Passing on the Joy of Photography

Grandparents pass on lots of things. Some of the things have laid in drawers and cabinets or on shelves and are lovely, and have a historical family meaning, and are lovely and meaningful.

Chances are, the grandchild will put those objects on shelves.

I have a few of those things that I will leave behind when I exit, stage left.

But those are just things. And most things, even with history, don’t change a person.

One of my grandsons stayed the night, Saturday. He is twelve. He will be a teenager next February.

These years before, there is no doubt that I have loved him, and watched him grow. But now is the time I see my work with him as just beginning.

What I want to leave my grandchildren with, is a joy of finding passions, enjoyments, learning and self expression. Since they were little, the two grandchildren who live near me, have had their own drawing journals. We have fooled with drawing and art. When my granddaughter did a cool painting, I copied it and had a print for her bedroom wall. Made. I had fabric made with one of my grandson’s designs. I want them to see the bigger picture of what they can do.

I did the same when I lived in Ohio and had my grandchildren over We headed downstairs to the art room. Unfortunately, I didn’t get to do that with my youngest granddaughter, and distance makes it out of reach for them now. I miss having that opportunity.

But Saturday, my grandson and I worked on one of the big joys in my life, and I think a growing hobby of his.

Last summer, I took my grandson to Anne Springs Greenway, a beautiful nature area, in Fort Mill, SC. I gave him a camera to use and I had one. I gave him a few pointers and off we went. I watched as he walked along. I could tell he was framing pictures in his Ming. He’d stop and squat and shoot. I could see him doing what I longed for him to do … see the world in a different way.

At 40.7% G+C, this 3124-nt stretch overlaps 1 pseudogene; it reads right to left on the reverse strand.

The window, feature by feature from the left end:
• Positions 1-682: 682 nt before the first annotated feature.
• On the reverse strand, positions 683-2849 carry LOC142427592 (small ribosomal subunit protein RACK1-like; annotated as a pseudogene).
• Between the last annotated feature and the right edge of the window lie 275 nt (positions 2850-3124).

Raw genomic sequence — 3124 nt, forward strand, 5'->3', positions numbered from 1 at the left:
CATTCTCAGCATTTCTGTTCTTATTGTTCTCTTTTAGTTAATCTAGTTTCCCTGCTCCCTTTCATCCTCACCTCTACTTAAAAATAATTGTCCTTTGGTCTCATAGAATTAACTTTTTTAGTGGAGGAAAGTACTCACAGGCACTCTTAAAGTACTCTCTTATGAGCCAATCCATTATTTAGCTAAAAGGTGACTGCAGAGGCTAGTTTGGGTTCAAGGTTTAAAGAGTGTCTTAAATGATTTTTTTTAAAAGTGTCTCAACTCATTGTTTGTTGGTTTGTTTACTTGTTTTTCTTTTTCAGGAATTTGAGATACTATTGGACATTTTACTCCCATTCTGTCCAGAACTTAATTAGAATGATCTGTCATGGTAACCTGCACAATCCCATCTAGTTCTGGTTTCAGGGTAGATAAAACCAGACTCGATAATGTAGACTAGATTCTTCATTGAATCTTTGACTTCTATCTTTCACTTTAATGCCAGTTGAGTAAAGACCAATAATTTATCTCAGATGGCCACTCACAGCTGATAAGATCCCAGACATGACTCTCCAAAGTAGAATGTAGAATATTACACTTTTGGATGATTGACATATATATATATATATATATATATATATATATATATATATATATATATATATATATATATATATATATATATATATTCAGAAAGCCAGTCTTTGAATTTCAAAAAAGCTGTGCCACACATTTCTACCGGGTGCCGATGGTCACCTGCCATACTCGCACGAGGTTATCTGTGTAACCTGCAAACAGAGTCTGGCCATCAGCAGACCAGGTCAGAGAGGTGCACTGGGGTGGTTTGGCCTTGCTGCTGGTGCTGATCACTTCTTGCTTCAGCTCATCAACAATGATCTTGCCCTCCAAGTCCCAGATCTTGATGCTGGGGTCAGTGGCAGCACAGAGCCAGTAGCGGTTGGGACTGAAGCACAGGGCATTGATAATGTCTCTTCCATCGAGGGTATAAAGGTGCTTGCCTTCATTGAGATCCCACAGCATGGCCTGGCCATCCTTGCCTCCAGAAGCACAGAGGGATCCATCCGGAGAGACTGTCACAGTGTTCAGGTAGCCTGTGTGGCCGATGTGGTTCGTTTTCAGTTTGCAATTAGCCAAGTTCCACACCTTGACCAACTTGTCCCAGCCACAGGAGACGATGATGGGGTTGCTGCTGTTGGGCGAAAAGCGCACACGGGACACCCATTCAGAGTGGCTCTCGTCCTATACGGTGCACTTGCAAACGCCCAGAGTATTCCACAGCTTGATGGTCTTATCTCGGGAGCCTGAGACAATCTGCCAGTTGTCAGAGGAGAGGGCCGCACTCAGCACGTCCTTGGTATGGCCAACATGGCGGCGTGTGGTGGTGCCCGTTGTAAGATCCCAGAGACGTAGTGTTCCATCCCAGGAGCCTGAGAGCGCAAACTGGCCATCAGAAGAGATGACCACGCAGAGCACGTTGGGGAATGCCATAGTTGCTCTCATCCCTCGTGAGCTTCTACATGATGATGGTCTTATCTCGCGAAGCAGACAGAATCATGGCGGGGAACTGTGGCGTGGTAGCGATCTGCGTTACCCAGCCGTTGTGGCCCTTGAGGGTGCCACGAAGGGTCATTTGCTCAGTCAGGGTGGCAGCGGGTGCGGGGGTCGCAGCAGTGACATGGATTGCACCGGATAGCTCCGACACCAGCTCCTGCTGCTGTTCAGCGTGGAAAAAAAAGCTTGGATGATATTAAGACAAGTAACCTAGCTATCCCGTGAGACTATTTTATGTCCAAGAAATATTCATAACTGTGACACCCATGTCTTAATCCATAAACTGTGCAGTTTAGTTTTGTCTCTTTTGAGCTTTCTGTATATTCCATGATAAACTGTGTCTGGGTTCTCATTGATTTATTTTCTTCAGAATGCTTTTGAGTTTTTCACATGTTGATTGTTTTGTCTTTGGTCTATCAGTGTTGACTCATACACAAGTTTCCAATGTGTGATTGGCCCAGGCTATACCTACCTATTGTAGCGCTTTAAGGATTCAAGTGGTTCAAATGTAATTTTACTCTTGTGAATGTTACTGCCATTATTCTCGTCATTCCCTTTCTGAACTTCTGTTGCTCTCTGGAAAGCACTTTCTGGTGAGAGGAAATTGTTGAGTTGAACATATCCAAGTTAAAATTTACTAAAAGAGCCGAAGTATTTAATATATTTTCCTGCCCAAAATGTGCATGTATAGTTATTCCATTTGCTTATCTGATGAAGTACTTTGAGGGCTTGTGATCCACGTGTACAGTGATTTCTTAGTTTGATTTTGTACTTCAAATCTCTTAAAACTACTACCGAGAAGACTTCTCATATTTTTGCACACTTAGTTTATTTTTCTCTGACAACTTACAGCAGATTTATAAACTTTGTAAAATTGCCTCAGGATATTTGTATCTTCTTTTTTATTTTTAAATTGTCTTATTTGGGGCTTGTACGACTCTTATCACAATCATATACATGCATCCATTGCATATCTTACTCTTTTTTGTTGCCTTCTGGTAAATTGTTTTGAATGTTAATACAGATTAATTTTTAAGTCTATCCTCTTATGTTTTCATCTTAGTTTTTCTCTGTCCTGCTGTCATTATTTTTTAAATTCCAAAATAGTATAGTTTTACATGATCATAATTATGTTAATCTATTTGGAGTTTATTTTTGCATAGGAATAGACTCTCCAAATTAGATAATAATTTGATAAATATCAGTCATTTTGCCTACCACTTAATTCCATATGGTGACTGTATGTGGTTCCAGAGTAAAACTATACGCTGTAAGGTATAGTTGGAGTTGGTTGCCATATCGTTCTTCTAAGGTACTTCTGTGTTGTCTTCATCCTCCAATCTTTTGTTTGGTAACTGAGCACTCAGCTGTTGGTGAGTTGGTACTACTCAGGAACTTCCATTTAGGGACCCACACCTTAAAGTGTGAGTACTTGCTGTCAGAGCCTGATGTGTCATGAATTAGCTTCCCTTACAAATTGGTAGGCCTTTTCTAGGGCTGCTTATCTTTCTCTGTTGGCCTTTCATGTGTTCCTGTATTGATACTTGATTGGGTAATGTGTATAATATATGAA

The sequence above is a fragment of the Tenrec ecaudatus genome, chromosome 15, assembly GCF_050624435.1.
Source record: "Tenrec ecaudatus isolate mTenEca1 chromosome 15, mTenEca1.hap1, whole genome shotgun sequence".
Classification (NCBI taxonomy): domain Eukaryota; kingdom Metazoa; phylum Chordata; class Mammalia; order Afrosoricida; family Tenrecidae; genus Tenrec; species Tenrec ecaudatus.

I took photos, too. but mostly, I was interested in watching him. What joy.

This weekend we walked in my yard and garden and he went from plant to plant and snapped. I taught him about F-stops and depth of field and filling the frame, honing in and using natural objects as frames.

After an afternoon of taking photos and watching a butterfly enjoy a zinnia for a long time, I download his photos to my iPad and we got to see the world through his eyes.

Later that evening, when we were outside, again, I taught him to look for things to photograph that weren’t as obvious as a beautiful flower. I showed him the beauty and art of photographing all stages of a flower’s life. Look for what people miss. Seek out the shot. Look at the world through a mindset that sees something interesting in most everything. Look for the story.

And that is what he did.

He mentioned that it was interesting how I painted and then made felt and baked and now do flowers. I think he wondered why I did this, but didn’t ask. So I took that opportunity to tell him why I did this.

I told him I do a lot of different things because I have a curios nature. There is a finite amount of time to live, really live, and pursue interests. I mentioned that I like to get involved with different aspects of life, master them to a certain degree, and then transfer what I have learned, to the next project. It keeps me engaged with life, I said.

Instead of him looking at me like I had three heads and four ears, I think he got it. I think that he understood a bit more about me, and in the process, learned something about himself, and life. All of these things are here for the learning. And if you look at life and the world with curiosity, you will not be bored.

I made chicken tenders for dinner and we had fresh peaches and peanut M&Ms. We ended our Erving watching Bot Wars. I love Bot WArs. We tried to decide what names we would give ourBot and how we would build it.

Sunday morning, we were up early and hit the Dunken Donuts before heading to the shore of Lake Wylie. When I asked if he wanted to eat his donuts at Dunken, or go to the lake, he said, “Let’s go to the lake and catch the early sun.”

I smiled. I had taught him well.

When I showed him my blog, he asked if I would use his photos. Of course. So this morning, the photos are by CJ. And I share them proudly and with a smile on my face.

Susan

For The Love Of Writing

 

Just as there is a life cycle for a flower, in the public eye, or in the minds of some people, there is a time when people should exit the stage, leave, go fishing, take a hike.